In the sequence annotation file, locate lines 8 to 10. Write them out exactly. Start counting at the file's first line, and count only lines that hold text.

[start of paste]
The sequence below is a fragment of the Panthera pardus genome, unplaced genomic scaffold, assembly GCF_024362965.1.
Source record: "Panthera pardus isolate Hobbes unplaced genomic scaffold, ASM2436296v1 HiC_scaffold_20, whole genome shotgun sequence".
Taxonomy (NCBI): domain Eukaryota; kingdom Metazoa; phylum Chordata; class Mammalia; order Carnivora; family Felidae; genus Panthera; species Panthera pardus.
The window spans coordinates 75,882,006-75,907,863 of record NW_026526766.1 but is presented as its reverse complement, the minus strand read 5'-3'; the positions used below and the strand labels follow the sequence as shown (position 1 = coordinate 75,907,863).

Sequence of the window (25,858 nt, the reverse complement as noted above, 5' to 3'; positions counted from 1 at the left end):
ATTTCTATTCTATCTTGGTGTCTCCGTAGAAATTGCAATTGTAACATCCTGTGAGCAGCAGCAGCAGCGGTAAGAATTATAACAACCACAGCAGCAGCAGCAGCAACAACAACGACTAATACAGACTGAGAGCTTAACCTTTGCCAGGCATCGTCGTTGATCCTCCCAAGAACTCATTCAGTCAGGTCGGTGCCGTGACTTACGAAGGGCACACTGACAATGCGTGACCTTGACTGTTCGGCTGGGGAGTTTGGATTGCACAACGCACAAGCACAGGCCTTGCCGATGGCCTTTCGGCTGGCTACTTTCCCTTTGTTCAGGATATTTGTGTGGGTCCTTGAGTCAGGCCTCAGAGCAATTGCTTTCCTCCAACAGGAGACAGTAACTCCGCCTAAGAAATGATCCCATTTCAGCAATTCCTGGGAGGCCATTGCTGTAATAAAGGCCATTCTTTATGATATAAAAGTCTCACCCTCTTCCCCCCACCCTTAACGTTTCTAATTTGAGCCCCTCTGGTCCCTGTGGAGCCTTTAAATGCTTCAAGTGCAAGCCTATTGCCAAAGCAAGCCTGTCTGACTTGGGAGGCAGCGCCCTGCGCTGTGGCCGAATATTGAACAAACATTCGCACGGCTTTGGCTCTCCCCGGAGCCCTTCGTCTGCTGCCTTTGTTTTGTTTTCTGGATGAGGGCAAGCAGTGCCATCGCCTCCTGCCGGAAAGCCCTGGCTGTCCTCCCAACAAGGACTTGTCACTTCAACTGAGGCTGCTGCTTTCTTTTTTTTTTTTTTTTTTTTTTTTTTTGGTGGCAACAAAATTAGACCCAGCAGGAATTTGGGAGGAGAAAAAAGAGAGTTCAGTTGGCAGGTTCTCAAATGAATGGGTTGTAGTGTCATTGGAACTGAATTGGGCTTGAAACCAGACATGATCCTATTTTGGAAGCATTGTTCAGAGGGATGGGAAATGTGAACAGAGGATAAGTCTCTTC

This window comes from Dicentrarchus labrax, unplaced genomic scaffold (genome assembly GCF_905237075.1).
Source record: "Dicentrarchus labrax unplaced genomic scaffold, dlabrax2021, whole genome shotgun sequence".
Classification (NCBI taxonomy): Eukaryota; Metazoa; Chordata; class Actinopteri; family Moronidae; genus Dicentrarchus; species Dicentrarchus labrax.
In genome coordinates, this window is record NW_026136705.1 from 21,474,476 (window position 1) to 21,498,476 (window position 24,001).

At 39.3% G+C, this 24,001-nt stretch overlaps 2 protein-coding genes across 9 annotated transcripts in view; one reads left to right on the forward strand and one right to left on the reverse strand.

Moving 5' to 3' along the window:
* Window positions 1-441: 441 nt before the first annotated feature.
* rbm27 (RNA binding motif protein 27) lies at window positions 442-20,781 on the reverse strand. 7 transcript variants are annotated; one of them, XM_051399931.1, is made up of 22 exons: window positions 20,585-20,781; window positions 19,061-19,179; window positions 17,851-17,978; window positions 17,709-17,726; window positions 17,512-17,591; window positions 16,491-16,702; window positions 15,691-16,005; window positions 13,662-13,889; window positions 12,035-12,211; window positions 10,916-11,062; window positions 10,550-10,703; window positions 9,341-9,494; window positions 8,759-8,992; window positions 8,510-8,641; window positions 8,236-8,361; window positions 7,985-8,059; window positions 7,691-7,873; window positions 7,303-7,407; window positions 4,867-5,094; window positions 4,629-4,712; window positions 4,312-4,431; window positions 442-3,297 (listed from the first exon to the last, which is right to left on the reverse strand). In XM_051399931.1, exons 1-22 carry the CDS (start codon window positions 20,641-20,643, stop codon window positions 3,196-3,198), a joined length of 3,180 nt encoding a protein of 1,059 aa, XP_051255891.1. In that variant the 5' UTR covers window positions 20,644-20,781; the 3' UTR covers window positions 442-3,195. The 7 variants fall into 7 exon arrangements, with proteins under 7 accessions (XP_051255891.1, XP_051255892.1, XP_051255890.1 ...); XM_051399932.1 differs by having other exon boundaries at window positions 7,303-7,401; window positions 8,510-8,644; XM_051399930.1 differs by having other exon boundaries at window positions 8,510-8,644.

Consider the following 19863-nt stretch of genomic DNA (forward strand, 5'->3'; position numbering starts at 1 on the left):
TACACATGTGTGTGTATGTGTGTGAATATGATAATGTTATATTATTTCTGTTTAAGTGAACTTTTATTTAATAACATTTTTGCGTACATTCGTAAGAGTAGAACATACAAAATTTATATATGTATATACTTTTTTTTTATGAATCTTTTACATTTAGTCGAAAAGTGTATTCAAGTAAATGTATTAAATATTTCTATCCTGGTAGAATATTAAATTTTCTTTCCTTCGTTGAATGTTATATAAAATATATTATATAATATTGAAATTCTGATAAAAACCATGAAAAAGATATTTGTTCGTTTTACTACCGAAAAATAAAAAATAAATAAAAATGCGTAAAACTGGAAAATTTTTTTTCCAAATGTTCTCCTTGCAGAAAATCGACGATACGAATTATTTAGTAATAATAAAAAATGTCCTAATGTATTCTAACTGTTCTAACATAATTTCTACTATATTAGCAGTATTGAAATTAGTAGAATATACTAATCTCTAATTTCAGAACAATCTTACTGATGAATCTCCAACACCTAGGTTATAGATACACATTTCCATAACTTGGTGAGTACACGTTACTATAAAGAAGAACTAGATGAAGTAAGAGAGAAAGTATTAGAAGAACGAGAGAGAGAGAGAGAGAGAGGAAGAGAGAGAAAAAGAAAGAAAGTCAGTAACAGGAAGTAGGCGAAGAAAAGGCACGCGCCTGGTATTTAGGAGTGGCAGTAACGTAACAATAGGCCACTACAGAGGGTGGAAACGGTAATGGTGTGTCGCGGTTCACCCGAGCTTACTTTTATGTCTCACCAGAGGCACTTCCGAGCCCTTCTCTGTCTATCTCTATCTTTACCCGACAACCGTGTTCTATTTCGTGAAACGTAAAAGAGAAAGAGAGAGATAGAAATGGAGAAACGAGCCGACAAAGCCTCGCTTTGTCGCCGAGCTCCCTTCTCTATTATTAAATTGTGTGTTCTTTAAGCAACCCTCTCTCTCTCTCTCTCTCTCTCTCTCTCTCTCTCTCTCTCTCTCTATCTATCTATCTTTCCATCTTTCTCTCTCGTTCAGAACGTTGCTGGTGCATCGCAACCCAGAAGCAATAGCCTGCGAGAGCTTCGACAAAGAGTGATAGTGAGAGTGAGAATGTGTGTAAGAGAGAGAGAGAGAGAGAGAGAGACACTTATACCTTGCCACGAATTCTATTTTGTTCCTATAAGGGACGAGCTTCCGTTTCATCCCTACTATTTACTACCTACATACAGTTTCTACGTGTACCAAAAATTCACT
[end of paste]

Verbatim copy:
Source record: "Dicentrarchus labrax unplaced genomic scaffold, dlabrax2021, whole genome shotgun sequence".
Classification (NCBI taxonomy): Eukaryota; Metazoa; Chordata; class Actinopteri; family Moronidae; genus Dicentrarchus; species Dicentrarchus labrax.
In genome coordinates, this window is record NW_026136705.1 from 21,474,476 (window position 1) to 21,498,476 (window position 24,001).